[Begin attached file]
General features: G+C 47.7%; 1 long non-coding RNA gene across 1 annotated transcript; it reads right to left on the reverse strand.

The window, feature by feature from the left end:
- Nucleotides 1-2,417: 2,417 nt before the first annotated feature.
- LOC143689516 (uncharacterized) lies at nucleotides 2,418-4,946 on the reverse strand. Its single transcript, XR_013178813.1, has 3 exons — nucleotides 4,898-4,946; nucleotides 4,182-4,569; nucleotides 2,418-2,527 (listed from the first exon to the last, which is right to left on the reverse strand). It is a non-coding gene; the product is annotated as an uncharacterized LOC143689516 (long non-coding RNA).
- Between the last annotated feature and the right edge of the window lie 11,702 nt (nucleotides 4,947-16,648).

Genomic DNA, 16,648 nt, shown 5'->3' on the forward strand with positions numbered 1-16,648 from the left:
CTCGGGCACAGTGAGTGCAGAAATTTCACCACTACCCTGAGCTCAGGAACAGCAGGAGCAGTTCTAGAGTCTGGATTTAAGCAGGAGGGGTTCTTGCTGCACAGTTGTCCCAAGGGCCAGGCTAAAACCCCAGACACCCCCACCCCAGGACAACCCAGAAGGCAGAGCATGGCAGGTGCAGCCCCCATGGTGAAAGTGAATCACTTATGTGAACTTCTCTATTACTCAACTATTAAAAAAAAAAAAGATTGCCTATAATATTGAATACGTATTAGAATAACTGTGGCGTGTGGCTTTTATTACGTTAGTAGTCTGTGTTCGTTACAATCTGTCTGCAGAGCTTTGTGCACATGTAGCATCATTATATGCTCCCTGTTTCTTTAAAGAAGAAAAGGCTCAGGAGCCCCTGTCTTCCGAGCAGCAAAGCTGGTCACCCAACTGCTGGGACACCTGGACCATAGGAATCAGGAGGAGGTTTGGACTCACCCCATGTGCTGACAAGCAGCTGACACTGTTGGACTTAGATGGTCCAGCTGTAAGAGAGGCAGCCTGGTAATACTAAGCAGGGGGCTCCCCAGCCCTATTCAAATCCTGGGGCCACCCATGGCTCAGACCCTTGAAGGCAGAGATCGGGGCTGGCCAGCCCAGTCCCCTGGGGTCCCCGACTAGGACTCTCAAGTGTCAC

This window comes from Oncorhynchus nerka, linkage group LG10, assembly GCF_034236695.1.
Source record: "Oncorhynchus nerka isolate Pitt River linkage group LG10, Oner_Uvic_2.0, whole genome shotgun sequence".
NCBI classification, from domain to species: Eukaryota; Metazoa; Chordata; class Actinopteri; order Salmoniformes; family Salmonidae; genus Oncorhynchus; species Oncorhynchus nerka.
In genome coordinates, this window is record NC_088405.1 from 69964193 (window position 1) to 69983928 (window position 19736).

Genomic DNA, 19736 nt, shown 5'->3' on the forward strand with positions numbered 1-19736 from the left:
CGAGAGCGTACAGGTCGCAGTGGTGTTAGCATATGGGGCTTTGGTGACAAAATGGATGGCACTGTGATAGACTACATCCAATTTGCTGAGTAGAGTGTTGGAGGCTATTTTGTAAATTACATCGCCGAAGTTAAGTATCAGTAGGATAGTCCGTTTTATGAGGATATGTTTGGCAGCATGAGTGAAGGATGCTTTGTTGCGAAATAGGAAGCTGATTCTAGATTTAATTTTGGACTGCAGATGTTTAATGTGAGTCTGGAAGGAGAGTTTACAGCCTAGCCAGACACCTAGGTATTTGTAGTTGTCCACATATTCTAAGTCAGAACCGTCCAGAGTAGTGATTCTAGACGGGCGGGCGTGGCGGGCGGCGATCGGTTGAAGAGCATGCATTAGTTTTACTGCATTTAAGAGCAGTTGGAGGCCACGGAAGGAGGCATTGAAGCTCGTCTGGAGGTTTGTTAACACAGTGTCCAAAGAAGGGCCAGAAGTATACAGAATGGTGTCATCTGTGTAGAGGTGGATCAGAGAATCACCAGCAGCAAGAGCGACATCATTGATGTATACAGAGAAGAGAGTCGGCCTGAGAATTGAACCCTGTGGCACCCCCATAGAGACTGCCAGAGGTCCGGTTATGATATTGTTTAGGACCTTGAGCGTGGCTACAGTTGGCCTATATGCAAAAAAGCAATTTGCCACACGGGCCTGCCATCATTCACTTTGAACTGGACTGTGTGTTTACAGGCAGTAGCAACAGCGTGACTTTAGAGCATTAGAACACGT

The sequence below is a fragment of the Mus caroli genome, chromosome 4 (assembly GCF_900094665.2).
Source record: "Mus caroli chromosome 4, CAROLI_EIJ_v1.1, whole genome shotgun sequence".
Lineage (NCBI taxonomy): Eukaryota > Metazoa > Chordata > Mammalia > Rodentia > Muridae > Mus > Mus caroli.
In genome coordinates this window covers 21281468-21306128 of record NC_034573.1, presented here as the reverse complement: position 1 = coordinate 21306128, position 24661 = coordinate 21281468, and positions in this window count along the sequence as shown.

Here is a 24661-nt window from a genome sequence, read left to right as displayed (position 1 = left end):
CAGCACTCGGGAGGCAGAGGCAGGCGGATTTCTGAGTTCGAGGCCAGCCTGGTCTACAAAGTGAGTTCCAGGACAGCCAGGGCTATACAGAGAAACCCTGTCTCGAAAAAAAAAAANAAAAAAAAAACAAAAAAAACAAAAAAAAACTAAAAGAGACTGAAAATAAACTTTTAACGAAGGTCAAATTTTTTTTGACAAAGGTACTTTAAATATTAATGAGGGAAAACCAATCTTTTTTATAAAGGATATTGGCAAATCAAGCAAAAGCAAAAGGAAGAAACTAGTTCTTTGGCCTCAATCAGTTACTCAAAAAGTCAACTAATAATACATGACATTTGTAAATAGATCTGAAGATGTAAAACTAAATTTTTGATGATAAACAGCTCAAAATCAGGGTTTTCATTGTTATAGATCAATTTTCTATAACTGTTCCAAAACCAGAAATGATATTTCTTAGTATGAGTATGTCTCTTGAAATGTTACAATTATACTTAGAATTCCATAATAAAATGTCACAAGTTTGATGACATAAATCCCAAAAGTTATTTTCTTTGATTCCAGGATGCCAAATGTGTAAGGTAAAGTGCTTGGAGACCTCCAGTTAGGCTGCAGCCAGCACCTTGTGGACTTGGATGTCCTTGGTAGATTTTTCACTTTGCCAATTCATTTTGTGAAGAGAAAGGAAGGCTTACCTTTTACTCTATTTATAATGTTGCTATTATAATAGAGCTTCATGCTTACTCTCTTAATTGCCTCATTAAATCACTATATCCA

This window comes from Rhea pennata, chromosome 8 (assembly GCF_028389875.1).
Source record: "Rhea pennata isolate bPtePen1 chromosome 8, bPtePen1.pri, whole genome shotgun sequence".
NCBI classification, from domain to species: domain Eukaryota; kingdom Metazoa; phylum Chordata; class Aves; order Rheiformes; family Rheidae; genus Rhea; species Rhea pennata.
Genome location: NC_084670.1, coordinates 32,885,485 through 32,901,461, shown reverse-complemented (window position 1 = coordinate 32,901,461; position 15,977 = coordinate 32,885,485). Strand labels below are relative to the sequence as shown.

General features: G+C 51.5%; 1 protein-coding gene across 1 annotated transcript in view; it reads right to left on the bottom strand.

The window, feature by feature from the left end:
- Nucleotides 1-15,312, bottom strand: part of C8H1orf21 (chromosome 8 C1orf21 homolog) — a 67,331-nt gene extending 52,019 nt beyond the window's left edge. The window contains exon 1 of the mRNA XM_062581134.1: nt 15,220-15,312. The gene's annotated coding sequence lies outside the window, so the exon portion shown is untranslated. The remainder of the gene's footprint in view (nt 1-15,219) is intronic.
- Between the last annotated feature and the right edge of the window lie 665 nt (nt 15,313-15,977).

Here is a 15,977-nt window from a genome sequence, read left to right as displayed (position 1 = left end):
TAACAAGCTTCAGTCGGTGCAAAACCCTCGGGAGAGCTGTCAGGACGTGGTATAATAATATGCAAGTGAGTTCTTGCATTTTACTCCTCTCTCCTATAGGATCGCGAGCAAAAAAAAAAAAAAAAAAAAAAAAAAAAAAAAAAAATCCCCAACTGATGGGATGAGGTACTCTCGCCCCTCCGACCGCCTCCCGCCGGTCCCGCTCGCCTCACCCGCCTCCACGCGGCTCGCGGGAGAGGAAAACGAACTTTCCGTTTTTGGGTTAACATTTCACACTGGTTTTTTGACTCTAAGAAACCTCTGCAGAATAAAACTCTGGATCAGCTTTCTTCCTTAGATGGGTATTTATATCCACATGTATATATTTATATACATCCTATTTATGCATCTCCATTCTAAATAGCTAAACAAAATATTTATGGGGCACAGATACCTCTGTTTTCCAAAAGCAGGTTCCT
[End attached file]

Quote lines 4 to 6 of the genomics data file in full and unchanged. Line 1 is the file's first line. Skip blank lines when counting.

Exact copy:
- LOC143689516 (uncharacterized) lies at nucleotides 2,418-4,946 on the reverse strand. Its single transcript, XR_013178813.1, has 3 exons — nucleotides 4,898-4,946; nucleotides 4,182-4,569; nucleotides 2,418-2,527 (listed from the first exon to the last, which is right to left on the reverse strand). It is a non-coding gene; the product is annotated as an uncharacterized LOC143689516 (long non-coding RNA).
- Between the last annotated feature and the right edge of the window lie 11,702 nt (nucleotides 4,947-16,648).

Genomic DNA, 16,648 nt, shown 5'->3' on the forward strand with positions numbered 1-16,648 from the left: